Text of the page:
Introduction to the Entrepreneurial Organization and OpenTeams

By Tory Gattis, Founder of OpenTeams

OpenTeams is attempting its own internal radical experiment with the Entrepreneurial Organization by combining something similar to the open source development model with revenue-making software-as-a-service to offer real compensation, both cash and equity, to contributors. And not just for software coding, but for any contributions to making the OpenTeams organization better, including sales, marketing, web site development, customer support, and operations.

This white paper, in the form of frequently-asked questions (FAQ), is intended to cover the following topics:

FAQ Table of Contents


What is OpenTeams?

OpenTeams is web-hosted collaborative software specifically designed to enable the agile, innovative Entrepreneurial Organization. At the business level, in addition to project collaboration, blogging, social networking, community building, collective intelligence, and knowledge management, it's an "innovative initiative development environment" where employees collaboratively seed and mature new ideas for additional revenue, productivity, and cost-savings.

At the technical level, it reinvents the wiki with an intuitive 3-pane interface similar to email and newsfeed readers, making it far easier for non-technical users to create, organize, and navigate content while transparently tracking changes (one reviewer quipped that we "take the 'icky' out of 'wiki' "). This dramatically shrinks the learning curve and ensures adoption while ramping up productivity, payback, and employee engagement.

OpenTeams can add tremendous value to organizations as nothing more than a great collaborative tool, but its greatest potential is as an enabler of the Entrepreneurial Organization.


OK, so what is the Entrepreneurial Organization?

Our 20th-century organizations are no longer adequate for the hypercompetitive global economy of the 21st-century. Bureaucracies that resist change while smothering innovation and initiative. Disengaged employees that oscillate between bored and burned-out. Underutilized and wasted talent on a massive scale. Surveys say up to 70% (!) of workers are burned-out and disengaged at work. This state of affairs is no longer acceptable. Where can we turn for a new model?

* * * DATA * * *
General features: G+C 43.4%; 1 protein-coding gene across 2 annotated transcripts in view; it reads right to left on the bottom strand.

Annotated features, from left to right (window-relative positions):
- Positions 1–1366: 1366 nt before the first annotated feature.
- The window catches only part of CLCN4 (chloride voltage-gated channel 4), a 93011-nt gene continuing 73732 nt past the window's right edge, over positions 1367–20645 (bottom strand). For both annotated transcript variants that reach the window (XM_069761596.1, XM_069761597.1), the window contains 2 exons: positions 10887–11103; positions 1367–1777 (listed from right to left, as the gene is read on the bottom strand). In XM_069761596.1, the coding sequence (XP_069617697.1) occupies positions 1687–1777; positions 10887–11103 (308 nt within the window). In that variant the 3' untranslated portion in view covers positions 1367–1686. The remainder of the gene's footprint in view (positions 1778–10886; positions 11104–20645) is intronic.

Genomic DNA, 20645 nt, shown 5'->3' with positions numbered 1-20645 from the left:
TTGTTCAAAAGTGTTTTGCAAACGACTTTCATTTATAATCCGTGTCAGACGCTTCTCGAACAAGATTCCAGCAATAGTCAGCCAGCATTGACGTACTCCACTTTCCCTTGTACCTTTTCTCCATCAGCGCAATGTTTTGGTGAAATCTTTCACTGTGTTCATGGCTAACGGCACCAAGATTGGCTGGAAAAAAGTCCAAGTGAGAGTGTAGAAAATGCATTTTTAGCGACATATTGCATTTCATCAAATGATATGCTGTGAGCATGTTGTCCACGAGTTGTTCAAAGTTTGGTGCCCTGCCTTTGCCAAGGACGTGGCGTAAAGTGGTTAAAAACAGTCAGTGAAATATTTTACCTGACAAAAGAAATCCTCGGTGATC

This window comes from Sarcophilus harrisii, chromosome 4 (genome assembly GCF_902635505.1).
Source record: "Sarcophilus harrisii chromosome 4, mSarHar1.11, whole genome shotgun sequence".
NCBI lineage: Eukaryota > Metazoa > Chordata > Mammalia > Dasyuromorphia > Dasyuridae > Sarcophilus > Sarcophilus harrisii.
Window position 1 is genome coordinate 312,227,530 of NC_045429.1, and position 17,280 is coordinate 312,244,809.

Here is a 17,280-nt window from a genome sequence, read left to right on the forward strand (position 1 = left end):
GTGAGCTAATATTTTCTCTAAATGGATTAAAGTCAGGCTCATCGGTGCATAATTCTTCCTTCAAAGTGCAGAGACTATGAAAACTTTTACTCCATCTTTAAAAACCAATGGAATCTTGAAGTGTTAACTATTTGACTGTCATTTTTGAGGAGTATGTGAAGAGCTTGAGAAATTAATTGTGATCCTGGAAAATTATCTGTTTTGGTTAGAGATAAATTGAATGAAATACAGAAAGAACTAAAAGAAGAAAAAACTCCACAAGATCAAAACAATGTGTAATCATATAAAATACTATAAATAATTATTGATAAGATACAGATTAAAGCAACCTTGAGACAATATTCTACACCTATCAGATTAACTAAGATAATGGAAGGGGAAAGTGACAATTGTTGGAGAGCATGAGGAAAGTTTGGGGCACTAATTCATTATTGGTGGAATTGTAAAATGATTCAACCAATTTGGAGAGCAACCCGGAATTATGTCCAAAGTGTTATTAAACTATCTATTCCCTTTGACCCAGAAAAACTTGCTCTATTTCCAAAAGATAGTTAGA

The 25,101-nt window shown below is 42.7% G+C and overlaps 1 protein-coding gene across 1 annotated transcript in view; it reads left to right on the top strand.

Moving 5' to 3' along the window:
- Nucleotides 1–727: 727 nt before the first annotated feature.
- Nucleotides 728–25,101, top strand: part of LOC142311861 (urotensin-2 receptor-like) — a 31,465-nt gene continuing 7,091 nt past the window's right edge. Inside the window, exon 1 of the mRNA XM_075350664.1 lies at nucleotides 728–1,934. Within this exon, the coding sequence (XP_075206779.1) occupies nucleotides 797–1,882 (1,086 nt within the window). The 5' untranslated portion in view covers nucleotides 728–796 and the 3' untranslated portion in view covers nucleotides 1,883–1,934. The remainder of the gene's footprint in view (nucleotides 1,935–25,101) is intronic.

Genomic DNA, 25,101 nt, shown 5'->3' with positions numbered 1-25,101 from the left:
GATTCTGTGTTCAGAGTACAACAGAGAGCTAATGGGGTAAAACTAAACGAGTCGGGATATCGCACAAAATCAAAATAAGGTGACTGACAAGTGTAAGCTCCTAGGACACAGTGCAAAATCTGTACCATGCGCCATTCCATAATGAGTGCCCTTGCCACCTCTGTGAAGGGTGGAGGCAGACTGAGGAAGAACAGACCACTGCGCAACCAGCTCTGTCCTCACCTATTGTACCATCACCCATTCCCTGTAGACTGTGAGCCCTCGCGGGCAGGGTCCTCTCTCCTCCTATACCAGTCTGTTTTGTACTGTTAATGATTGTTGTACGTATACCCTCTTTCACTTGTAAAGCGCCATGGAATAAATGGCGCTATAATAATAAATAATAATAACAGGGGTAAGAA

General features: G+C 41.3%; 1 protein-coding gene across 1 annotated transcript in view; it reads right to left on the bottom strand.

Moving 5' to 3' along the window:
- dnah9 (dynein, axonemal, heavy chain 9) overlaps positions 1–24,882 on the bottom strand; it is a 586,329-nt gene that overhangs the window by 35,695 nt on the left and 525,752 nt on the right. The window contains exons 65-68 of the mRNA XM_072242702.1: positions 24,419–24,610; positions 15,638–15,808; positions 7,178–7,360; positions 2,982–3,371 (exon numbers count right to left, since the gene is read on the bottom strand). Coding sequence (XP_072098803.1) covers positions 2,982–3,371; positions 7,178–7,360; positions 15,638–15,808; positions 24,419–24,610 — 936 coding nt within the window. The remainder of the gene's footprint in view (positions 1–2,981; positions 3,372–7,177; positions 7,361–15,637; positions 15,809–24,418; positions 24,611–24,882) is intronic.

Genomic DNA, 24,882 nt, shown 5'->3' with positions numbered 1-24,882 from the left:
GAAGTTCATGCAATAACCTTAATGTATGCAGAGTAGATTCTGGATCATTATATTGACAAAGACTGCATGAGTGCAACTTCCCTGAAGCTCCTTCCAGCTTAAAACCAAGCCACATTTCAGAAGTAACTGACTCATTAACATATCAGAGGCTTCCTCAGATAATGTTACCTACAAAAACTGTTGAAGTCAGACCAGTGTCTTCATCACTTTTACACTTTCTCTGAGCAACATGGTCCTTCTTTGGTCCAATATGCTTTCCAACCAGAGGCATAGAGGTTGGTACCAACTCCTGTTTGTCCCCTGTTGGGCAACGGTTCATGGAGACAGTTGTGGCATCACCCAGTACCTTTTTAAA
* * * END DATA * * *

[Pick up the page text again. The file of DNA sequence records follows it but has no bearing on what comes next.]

The fast-changing technology industry of Silicon Valley was the birthplace of this new high-speed economy. But now almost all industries are facing the same intense pace of change. What are the lessons other industries can learn from the Silicon Valley ecosystem? Adaptive speed. Empowered employees with passion and engagement. Bottom-up innovation in all aspects of the firm - not just product development. The camaraderie and energy of small teams. Challenges that stretch talent to their full potential. It's time to bring this entrepreneurial spirit into organizations in other industries, as well as our government and non-profits.

The Entrepreneurial Organization


Why is it sometimes referred to as The Open Model Entrepreneurial Organization?

Because the core concept is an open model of the company's operations (processes, assets, services, operational roles), which is constantly improved and expanded by swarms of self-organizing entrepreneurial project teams. But the full OMEO name is a bit cumbersome and academic sounding, so we simplified it to just the Entrepreneurial Organization.


How is the Entrepreneurial Organization different from an employee (or contributor) perspective?


What parts of the Entrepreneurial Organization are not yet fully defined?